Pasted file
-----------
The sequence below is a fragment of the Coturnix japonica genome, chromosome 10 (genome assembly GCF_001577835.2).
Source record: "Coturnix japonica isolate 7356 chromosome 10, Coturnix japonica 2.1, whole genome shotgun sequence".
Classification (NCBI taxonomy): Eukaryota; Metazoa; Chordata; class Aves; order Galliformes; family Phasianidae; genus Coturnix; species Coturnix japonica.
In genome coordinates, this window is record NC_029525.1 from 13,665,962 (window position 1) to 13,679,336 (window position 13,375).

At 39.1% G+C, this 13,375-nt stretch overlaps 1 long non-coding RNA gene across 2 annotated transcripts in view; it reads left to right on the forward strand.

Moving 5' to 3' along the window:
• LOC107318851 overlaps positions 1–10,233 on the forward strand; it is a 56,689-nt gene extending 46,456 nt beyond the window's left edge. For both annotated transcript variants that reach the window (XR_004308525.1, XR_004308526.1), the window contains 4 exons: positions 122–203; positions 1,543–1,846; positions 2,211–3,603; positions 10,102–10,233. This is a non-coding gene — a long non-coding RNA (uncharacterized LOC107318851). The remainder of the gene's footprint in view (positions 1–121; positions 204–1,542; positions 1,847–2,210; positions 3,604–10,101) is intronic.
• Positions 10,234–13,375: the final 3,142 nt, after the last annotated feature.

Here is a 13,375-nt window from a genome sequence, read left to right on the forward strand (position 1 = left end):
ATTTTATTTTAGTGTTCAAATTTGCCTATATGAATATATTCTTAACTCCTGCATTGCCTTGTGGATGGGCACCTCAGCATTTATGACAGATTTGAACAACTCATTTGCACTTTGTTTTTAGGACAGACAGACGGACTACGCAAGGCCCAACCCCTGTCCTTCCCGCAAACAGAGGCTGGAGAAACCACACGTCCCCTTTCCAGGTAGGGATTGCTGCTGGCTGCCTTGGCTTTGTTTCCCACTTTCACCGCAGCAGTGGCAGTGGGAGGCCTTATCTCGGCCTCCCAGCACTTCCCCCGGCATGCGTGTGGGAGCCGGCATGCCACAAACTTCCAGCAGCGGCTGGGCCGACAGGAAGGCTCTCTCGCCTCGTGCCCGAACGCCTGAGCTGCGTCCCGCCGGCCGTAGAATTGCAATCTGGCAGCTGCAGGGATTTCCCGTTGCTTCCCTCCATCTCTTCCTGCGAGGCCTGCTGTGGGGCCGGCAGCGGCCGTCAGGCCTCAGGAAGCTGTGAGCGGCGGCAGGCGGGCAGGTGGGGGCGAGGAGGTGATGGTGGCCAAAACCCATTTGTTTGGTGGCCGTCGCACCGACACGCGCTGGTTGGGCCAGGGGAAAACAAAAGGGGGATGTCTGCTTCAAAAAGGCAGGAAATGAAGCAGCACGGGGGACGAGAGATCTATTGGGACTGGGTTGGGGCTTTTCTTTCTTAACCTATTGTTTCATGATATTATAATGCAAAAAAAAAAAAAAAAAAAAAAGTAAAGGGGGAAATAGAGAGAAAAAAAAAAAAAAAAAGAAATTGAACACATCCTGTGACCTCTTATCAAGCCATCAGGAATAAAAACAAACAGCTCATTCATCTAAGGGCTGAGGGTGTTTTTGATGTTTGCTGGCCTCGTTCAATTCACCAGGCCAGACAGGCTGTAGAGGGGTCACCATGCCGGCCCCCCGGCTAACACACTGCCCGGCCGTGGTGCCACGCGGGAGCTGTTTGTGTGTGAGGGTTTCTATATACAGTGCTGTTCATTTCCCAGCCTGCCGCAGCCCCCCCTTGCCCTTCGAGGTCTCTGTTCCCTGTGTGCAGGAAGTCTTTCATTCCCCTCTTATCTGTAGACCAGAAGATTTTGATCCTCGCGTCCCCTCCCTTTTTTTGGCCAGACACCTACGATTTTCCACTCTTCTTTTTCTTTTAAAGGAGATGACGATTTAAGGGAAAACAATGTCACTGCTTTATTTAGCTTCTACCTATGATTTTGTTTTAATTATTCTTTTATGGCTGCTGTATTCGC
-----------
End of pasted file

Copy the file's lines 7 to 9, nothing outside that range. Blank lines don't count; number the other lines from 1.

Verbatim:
• LOC107318851 overlaps positions 1–10,233 on the forward strand; it is a 56,689-nt gene extending 46,456 nt beyond the window's left edge. For both annotated transcript variants that reach the window (XR_004308525.1, XR_004308526.1), the window contains 4 exons: positions 122–203; positions 1,543–1,846; positions 2,211–3,603; positions 10,102–10,233. This is a non-coding gene — a long non-coding RNA (uncharacterized LOC107318851). The remainder of the gene's footprint in view (positions 1–121; positions 204–1,542; positions 1,847–2,210; positions 3,604–10,101) is intronic.
• Positions 10,234–13,375: the final 3,142 nt, after the last annotated feature.

Here is a 13,375-nt window from a genome sequence, read left to right on the forward strand (position 1 = left end):